The Promotion of Well-being through Sporting Activities
New Horizons in the Economics of Sport series
Edited by Plácido Rodríguez, Stefan Késenne and Brad R. Humphreys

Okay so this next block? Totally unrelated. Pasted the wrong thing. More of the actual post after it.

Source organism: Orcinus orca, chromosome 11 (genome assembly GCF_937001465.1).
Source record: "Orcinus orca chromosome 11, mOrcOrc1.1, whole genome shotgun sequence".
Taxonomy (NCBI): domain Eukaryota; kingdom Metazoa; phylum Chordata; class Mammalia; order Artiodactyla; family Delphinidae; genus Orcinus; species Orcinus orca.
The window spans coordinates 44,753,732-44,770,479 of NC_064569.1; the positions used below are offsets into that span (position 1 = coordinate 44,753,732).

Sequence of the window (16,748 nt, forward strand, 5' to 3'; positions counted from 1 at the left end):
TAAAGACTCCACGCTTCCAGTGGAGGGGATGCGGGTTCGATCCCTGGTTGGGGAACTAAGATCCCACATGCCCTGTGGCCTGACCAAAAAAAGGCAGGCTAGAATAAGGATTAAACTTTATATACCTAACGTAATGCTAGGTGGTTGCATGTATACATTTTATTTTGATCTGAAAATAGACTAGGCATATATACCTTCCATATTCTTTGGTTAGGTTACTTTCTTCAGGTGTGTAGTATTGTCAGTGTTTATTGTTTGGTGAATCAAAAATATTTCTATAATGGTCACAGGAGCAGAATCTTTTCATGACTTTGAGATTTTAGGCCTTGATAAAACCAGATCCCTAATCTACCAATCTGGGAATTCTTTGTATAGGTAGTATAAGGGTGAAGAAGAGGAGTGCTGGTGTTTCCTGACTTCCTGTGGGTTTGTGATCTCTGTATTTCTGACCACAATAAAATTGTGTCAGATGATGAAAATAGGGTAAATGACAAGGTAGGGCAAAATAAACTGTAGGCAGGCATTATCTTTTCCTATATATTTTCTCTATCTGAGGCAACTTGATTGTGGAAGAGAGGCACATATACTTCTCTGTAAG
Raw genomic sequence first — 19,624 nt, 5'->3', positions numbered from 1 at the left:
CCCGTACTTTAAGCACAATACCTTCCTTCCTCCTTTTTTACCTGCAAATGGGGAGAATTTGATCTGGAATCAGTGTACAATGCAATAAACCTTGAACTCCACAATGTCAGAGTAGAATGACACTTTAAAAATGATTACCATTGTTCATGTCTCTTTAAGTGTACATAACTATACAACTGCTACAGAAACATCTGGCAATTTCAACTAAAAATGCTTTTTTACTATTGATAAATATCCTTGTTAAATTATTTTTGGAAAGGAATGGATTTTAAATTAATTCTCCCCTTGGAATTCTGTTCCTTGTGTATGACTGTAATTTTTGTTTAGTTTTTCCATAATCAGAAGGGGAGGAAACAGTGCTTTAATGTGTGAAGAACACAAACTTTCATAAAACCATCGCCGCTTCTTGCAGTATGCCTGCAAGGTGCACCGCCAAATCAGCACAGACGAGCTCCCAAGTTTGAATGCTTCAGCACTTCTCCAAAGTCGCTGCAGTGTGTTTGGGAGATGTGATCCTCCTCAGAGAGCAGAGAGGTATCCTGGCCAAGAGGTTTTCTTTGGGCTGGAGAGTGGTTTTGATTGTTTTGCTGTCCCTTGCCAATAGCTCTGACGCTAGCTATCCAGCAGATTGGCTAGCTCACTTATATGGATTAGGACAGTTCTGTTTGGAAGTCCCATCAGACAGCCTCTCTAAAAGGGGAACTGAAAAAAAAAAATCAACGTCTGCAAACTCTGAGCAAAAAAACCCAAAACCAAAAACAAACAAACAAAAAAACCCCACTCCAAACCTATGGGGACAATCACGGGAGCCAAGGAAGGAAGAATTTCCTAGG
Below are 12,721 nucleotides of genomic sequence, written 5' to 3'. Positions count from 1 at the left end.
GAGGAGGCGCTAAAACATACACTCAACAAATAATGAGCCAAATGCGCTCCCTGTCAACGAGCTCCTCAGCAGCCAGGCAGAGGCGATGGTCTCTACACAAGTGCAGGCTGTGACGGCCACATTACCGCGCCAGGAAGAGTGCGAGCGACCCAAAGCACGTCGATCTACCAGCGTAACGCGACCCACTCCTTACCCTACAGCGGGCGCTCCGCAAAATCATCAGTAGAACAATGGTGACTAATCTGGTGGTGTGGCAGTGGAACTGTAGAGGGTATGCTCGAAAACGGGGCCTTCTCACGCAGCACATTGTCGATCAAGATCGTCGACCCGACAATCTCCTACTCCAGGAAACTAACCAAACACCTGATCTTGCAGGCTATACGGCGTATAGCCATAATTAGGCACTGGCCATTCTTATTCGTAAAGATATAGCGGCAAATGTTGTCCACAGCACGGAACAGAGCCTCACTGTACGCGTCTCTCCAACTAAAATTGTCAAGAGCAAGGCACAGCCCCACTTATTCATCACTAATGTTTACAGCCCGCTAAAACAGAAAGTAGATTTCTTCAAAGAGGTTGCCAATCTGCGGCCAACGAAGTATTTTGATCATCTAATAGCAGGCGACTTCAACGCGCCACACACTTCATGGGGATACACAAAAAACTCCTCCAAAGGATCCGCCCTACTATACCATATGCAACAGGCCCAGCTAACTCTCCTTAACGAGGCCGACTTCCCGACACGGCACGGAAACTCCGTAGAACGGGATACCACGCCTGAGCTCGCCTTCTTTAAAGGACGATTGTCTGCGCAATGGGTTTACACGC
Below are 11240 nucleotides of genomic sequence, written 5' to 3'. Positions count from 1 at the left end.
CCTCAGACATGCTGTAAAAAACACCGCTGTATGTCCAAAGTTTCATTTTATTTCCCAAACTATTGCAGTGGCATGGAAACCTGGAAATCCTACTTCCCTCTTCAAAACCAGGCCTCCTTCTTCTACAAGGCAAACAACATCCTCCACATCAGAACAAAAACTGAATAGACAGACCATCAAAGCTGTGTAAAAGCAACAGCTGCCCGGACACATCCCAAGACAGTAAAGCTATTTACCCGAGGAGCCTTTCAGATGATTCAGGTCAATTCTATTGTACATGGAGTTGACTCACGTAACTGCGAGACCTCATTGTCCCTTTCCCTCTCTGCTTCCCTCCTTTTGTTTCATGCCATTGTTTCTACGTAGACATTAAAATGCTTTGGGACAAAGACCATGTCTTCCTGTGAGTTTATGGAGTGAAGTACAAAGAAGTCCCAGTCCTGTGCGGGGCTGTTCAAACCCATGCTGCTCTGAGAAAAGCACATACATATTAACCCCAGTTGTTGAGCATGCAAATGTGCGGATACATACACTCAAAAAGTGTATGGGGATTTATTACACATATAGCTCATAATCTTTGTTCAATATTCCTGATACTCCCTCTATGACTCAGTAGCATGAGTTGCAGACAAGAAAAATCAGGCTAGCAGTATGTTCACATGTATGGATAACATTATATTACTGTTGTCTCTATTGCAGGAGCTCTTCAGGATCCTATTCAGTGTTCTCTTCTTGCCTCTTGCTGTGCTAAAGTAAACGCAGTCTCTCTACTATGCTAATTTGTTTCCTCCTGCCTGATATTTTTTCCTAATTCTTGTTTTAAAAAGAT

* Joseph Price and Daniel H. Simon 1. INTRODUCTION The public generally views sports as an effective way to help youth learn life skills, stay out of trouble, finish high school and go on to college. Of particular interest is the ability of sports to help young women. For example, a recent Nike advertisement includes the following lines along with images of teenage girls playing sports: ‘If you let me play, I will have more self-confidence, I will suffer less depression, I will be 60% less likely to get breast cancer, I will be more likely to leave a man who beats me, I will be less likely to get pregnant before I want to.’ A growing body of research documents a strong positive connection between participation in high school sports and the types of outcomes mentioned in this Nike advertisement. The primary challenge in testing the impact of sports participation on these type of outcomes, is that unobserved factors could influence both sports participation and the outcome of interest (yielding a spurious correlation).We provide evidence of this type of spurious correlation using data from a nationally representative dataset of youth. We find that the simple correlation between sports participation and teenage pregnancy declines by about half (and loses statistical significance) when we control for basic demographic characteristics such as race, family income and whether both parents are present in the home. The ideal research design would be a randomized control trial where some girls are assigned to play sports...
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